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Sony again banks big on 4K video at CES

Rolling out new cameras, camcorders and televisions -- all enabled with 4K -- the electronics giant is hedging its bets with high-definition video.

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LAS VEGAS -- For Sony, it was once again all about 4K ultra-high-definition video.

From an crazy-thin television to a portable Go-Pro-like Action Cam, Sony unveiled a number of products at its Consumer Electronics Show press conference. The common theme: the ability to shoot or display 4K video.

The electronics giant has a vested interest in promoting 4K video, which it believes will drive a new wave of consumer electronic purchases. But there remains few sources of 4K shows or movies, which is why Sony is keen to ensure that many of its products -- from smartphones to cameras -- can shoot 4K videos.

Sony was one of many companies pushing for 4K adoption, with the industry hoping the superior visual quality will drive television sales the way high-definition TVs drove demand. Samsung and LG likewise offered up a slew of 4K televisions.

That push includes the debut of 4K to the Sony Action Cam, which takes on the white-hot GoPro extreme video market. The company even had skateboarding legend Tony Hawk on stage to relay his experiences with the device. Hawk said the camera was rugged enough to strap to his skateboard, while still being able to film crisp, high-quality footage.

Sony struck an upbeat tone during the show, often proclaiming that it aims to "wow" the consumer with its premium products, all in the hopes of striking an emotional chord. The company has had a rough several weeks, with Sony Pictures still reeling from a hack that left thousands of private corporate e-mails and documents exposed for public scrutiny.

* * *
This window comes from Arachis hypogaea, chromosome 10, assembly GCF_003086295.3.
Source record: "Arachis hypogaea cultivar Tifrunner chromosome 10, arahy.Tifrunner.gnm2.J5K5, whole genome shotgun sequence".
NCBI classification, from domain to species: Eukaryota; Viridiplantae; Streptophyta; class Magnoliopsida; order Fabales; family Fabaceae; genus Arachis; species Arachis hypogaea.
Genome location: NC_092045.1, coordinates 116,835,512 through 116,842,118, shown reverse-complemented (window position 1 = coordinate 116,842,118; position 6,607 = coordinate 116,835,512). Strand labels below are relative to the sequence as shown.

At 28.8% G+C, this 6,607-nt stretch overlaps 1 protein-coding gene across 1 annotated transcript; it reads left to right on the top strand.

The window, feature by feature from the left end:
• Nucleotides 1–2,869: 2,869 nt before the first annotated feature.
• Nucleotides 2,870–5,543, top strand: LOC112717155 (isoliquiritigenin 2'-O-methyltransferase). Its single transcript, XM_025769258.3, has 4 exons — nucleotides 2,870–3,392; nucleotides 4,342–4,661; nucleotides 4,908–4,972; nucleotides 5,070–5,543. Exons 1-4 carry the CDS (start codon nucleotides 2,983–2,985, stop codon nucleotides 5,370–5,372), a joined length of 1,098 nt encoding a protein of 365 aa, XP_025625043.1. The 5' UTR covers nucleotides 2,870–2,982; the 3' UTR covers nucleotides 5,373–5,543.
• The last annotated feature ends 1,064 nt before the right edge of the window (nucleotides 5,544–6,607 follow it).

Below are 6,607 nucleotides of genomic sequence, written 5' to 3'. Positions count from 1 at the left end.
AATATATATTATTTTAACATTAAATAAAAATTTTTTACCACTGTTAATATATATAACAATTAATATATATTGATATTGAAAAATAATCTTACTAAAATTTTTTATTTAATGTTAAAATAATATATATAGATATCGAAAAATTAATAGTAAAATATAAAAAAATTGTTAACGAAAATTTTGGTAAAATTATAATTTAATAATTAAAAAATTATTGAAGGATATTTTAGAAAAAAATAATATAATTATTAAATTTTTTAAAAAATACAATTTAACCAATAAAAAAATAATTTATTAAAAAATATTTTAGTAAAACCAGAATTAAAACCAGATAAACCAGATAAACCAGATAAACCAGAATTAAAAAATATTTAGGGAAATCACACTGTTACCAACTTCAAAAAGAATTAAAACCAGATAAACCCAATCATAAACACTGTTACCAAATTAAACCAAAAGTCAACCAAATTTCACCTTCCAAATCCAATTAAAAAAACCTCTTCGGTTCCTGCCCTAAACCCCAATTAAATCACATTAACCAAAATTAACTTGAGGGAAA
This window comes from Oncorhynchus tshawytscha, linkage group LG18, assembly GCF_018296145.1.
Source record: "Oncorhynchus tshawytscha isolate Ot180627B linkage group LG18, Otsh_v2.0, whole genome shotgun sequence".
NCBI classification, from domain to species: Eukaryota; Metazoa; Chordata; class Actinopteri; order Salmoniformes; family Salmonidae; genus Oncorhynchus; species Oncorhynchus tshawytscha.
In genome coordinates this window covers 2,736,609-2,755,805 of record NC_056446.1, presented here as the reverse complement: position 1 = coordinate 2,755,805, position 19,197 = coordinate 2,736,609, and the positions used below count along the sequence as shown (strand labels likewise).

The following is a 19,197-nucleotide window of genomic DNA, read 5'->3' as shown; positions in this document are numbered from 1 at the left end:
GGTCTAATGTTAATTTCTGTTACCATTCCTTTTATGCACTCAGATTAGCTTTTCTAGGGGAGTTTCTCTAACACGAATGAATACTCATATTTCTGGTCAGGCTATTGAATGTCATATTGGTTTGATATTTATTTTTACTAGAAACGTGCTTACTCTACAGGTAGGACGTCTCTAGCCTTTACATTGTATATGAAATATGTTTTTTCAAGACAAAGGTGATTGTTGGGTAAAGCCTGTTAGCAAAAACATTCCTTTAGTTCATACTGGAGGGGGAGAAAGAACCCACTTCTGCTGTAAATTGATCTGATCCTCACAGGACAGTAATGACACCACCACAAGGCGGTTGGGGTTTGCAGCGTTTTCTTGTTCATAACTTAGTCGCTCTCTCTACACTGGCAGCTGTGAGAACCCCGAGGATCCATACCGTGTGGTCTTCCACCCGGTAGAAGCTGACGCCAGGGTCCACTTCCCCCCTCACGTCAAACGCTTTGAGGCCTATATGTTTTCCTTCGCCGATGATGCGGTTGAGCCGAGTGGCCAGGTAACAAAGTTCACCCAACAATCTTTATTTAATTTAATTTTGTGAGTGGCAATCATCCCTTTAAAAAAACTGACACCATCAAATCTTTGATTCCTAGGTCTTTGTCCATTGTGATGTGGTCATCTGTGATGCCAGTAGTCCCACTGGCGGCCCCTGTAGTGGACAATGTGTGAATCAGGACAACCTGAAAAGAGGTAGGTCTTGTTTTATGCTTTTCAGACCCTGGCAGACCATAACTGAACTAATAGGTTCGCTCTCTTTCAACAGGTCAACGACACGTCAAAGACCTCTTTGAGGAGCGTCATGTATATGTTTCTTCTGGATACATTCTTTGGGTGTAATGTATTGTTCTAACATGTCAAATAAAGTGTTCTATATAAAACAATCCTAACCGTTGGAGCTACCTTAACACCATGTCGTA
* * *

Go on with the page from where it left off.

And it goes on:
Skateboard legend Tony Hawk takes the stage at Sony's CES event to promote the company's new 4K action video camera. Sarah Tew/CNET

CEO Kazuo Hirai kicked off the presentation by addressing the issue. Sony was "unfortunately the victim of one of the most vicious and malicious cyberattacks we've known certainly in recent history," he said. He also thanked his partners and consumers who went to see "The Interview," the controversial comedy that authorities believed was the catalyst for the attack.

He ended his statement, however, on a lighter note, giving a shout-out to the other holiday Sony movie, "Annie," which performed poorly in the theaters.

Sony spent half the presentation going over some of its existing products and the successes it has made in areas such as imaging and sensors. He also touted the success of the PlayStation 4, which boasted total unit sales of 18.5 million units.

On the mobile end, Sony also unveiled a new steel Smartwatch 3, which runs on Google's Android Wear software. And with a look to the future, Sony showed off the Smart B-Trainer, a prototype headset that plays music and provides encouragement to someone exercising.